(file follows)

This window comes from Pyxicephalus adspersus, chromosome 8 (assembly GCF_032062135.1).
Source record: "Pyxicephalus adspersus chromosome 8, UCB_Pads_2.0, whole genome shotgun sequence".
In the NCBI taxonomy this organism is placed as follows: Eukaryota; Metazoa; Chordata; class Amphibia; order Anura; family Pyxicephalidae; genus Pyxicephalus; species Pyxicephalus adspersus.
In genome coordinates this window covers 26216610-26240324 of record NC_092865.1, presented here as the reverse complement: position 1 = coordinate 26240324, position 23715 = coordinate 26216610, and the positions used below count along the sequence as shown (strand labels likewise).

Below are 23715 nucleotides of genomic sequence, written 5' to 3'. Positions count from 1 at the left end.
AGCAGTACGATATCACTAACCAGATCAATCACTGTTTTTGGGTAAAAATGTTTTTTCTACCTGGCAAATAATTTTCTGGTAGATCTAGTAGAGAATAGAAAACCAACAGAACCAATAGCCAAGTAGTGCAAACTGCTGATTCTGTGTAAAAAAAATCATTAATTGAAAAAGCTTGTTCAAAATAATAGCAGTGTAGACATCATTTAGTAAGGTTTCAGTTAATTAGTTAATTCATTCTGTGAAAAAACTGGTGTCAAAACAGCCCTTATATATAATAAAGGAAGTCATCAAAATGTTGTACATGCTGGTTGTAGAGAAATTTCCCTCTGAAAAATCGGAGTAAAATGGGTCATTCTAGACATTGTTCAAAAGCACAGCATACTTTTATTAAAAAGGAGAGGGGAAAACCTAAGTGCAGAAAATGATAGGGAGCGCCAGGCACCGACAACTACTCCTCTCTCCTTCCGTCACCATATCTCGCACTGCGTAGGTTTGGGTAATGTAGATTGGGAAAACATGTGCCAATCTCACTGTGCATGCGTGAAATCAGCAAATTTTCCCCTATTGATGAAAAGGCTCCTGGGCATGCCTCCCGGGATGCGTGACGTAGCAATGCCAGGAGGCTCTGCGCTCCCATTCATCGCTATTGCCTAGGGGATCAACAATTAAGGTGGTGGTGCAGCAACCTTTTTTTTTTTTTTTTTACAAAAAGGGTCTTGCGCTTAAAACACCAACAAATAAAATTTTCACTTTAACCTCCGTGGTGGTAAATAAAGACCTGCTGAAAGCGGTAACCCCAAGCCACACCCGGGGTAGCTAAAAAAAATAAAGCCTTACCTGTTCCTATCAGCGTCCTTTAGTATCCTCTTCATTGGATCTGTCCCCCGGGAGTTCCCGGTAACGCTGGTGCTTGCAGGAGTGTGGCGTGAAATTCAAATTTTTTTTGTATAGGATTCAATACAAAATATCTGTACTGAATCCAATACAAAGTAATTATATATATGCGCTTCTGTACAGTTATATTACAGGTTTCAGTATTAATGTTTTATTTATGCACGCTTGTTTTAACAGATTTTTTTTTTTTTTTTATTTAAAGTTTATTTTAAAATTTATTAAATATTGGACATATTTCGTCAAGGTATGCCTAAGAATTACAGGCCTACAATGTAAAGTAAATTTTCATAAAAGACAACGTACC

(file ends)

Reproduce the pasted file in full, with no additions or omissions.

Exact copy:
This window comes from Pyxicephalus adspersus, chromosome 8 (assembly GCF_032062135.1).
Source record: "Pyxicephalus adspersus chromosome 8, UCB_Pads_2.0, whole genome shotgun sequence".
In the NCBI taxonomy this organism is placed as follows: Eukaryota; Metazoa; Chordata; class Amphibia; order Anura; family Pyxicephalidae; genus Pyxicephalus; species Pyxicephalus adspersus.
In genome coordinates this window covers 26216610-26240324 of record NC_092865.1, presented here as the reverse complement: position 1 = coordinate 26240324, position 23715 = coordinate 26216610, and the positions used below count along the sequence as shown (strand labels likewise).

Below are 23715 nucleotides of genomic sequence, written 5' to 3'. Positions count from 1 at the left end.
AGCAGTACGATATCACTAACCAGATCAATCACTGTTTTTGGGTAAAAATGTTTTTTCTACCTGGCAAATAATTTTCTGGTAGATCTAGTAGAGAATAGAAAACCAACAGAACCAATAGCCAAGTAGTGCAAACTGCTGATTCTGTGTAAAAAAAATCATTAATTGAAAAAGCTTGTTCAAAATAATAGCAGTGTAGACATCATTTAGTAAGGTTTCAGTTAATTAGTTAATTCATTCTGTGAAAAAACTGGTGTCAAAACAGCCCTTATATATAATAAAGGAAGTCATCAAAATGTTGTACATGCTGGTTGTAGAGAAATTTCCCTCTGAAAAATCGGAGTAAAATGGGTCATTCTAGACATTGTTCAAAAGCACAGCATACTTTTATTAAAAAGGAGAGGGGAAAACCTAAGTGCAGAAAATGATAGGGAGCGCCAGGCACCGACAACTACTCCTCTCTCCTTCCGTCACCATATCTCGCACTGCGTAGGTTTGGGTAATGTAGATTGGGAAAACATGTGCCAATCTCACTGTGCATGCGTGAAATCAGCAAATTTTCCCCTATTGATGAAAAGGCTCCTGGGCATGCCTCCCGGGATGCGTGACGTAGCAATGCCAGGAGGCTCTGCGCTCCCATTCATCGCTATTGCCTAGGGGATCAACAATTAAGGTGGTGGTGCAGCAACCTTTTTTTTTTTTTTTTTACAAAAAGGGTCTTGCGCTTAAAACACCAACAAATAAAATTTTCACTTTAACCTCCGTGGTGGTAAATAAAGACCTGCTGAAAGCGGTAACCCCAAGCCACACCCGGGGTAGCTAAAAAAAATAAAGCCTTACCTGTTCCTATCAGCGTCCTTTAGTATCCTCTTCATTGGATCTGTCCCCCGGGAGTTCCCGGTAACGCTGGTGCTTGCAGGAGTGTGGCGTGAAATTCAAATTTTTTTTGTATAGGATTCAATACAAAATATCTGTACTGAATCCAATACAAAGTAATTATATATATGCGCTTCTGTACAGTTATATTACAGGTTTCAGTATTAATGTTTTATTTATGCACGCTTGTTTTAACAGATTTTTTTTTTTTTTTTATTTAAAGTTTATTTTAAAATTTATTAAATATTGGACATATTTCGTCAAGGTATGCCTAAGAATTACAGGCCTACAATGTAAAGTAAATTTTCATAAAAGACAACGTACC